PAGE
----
RNI 2020 – We need your help!

As you may recall from my last post, we have entered in the Two Handed Round North Island Yacht Race in 2020, a race held once every three years.  

This race commenced in 1977, being put together by Sir Peter Blake.  It is not for the faint hearted and is an epic challenge/adventure race for competitors being a real test of mental stamina, and endurance.  There are 40 boats entered in the RNI2020 race.

We are on the look out for potential sponsorship partners who’d like to come on board to help promote their brand and assist with getting us to the finish line.

The Race

Eligibility to enter is limited.  The yacht must be over 7.9m in length, and skippered and crewed by persons over 18 years of age who have qualified by completing no less than 250nm non-stop on open water, together on the entered boat.   In addition, they must be considered experienced enough to look after themselves in the event of an emergency or inclement weather.

Out of the 40 boats entered in the 2020 race, we are the only all-female crew and also the most southerly based team.

The race comprises 4 legs and circles the North Island in an anticlockwise direction, a distance of approximately 1244 nautical miles in total.

What can we expect?
 This is dangerous.
 Winds / seas – not always to our advantage
 Sleep deprivation – with all the technology in the world the boat wont sail itself
 Sea sickness – hopefully only for short periods, and we can manage well
 Breakages – they do happen even on the best prepared boat
 Injuries – we hope not!  But we have both completed advanced first aid courses
 Maritime rules – we are duty bound to respondto someone else in distress
What will we achieve?
 Put Canterbury sailing on the map  Southernmost crew, and yes there is yachting outside Auckland
 Put GIRLS on the map – Girls only provide 20% of the participants in sailing, and less than 10% in the Round North Island race
 And have achieved our personal goal – and that is really motivating!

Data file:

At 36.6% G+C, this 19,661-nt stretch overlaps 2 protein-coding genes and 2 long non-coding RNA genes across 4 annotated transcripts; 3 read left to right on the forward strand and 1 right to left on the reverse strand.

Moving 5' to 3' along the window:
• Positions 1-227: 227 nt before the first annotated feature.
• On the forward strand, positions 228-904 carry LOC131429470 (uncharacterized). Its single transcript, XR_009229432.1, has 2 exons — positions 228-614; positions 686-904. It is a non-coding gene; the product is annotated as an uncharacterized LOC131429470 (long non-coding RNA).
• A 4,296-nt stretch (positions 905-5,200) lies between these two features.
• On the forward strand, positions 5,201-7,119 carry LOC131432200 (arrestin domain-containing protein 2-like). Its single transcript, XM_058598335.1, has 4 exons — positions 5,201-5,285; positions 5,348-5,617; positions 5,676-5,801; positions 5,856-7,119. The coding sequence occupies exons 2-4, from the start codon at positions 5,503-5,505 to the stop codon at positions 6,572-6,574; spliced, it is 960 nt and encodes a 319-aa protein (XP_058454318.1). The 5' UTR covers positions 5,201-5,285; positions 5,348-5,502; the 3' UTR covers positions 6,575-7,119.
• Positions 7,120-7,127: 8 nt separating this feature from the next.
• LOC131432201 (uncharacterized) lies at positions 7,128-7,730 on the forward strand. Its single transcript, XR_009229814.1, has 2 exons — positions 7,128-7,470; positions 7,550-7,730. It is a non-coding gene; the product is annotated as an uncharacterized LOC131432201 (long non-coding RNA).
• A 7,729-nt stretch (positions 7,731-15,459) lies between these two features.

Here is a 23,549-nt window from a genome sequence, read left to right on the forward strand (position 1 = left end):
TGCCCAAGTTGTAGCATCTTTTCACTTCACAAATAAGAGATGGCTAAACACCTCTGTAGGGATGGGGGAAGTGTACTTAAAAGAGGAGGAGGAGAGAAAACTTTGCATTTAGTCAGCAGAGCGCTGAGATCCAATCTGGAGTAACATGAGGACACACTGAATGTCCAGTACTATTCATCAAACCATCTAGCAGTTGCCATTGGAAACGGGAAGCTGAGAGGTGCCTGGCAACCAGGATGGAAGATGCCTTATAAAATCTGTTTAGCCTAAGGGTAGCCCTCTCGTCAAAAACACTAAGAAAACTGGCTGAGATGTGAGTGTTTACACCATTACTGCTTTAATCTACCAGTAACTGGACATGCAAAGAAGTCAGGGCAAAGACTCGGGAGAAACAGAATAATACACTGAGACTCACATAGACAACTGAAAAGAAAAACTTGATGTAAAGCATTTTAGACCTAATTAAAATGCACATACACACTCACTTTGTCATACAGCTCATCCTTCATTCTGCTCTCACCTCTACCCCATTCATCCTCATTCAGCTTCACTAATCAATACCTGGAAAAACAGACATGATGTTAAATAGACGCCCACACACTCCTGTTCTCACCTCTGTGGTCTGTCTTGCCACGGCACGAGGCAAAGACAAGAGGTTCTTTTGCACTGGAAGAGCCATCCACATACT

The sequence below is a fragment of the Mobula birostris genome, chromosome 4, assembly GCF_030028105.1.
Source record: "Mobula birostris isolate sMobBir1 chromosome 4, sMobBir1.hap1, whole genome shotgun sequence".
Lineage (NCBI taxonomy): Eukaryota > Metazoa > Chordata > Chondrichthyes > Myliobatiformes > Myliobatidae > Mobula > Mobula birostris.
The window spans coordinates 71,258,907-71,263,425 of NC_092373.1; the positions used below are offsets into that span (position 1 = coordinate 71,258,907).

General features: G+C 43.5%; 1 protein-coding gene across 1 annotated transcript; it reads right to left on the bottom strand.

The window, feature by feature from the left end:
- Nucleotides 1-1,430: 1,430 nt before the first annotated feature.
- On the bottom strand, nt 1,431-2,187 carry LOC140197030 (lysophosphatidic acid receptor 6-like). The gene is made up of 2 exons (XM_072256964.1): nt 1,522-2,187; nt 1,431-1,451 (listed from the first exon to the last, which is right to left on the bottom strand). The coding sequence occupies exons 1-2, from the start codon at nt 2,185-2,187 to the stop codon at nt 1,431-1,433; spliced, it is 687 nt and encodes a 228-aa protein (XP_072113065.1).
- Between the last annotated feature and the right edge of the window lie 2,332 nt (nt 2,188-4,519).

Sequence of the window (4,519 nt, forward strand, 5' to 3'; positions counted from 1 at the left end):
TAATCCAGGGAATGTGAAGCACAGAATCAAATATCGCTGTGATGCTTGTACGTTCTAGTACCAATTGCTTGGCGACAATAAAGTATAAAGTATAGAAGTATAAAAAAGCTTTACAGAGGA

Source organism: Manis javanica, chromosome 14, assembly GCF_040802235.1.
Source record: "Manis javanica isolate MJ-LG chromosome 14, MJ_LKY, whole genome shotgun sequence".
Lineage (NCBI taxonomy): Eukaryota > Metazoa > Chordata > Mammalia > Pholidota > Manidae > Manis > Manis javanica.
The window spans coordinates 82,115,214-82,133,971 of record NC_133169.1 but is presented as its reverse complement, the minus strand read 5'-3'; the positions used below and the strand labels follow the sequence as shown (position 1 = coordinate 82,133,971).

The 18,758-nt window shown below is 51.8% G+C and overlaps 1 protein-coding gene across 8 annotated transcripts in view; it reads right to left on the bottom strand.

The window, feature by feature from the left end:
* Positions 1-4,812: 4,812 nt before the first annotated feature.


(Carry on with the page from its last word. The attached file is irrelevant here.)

Who Are We?
We are not professional sailors.  We are not professional sports people, but traditional Kiwis with a passion for being out on the sea. We see ourselves as ordinary women taking on an extraordinary challenge

Victoria Murdoch

Victoria has been sailing since she was in her mid-twenties, as her main recreational past time.  She has sailed a variety of boats but primarily raced keel boats.  She has competed in two women’s keelboat nationals and has travelled the country competing in various regattas and offshore races, from the well known Coastal Classic (Auckland to Russell), Wellington to Nelson, Wellington to Akaroa, Lyttelton to Akaroa, and various regattas through central NZ.  

Outside sailing Victoria has a passion for anything aquatic, being an active fisherman, diver and swimmer.  She is also on the Naval Point Marine Rescue Centre Trust, which is a trust formed to provide safe boating facilities in the harbour basin formed through a joint venture of Naval Point Club and Canterbury Coastguard after both organisations lost their buildings during the Christchurch earthquake events.
She is a Registered Valuer with TelferYoung and director in the Christchurch office. She also sits on the Valuers Registration Board.
Victoria lost her father at an early age and. Although this doesn’t define her, after watching her mother successfully raise young children independently has become fiercely independent herself. Vic has spent the majority of her career working in a male dominated environment, she absolutely believes girls can do anything and should support each other. Victoria really likes success and lives by the mantra work hard, sail harder!
Emily Riley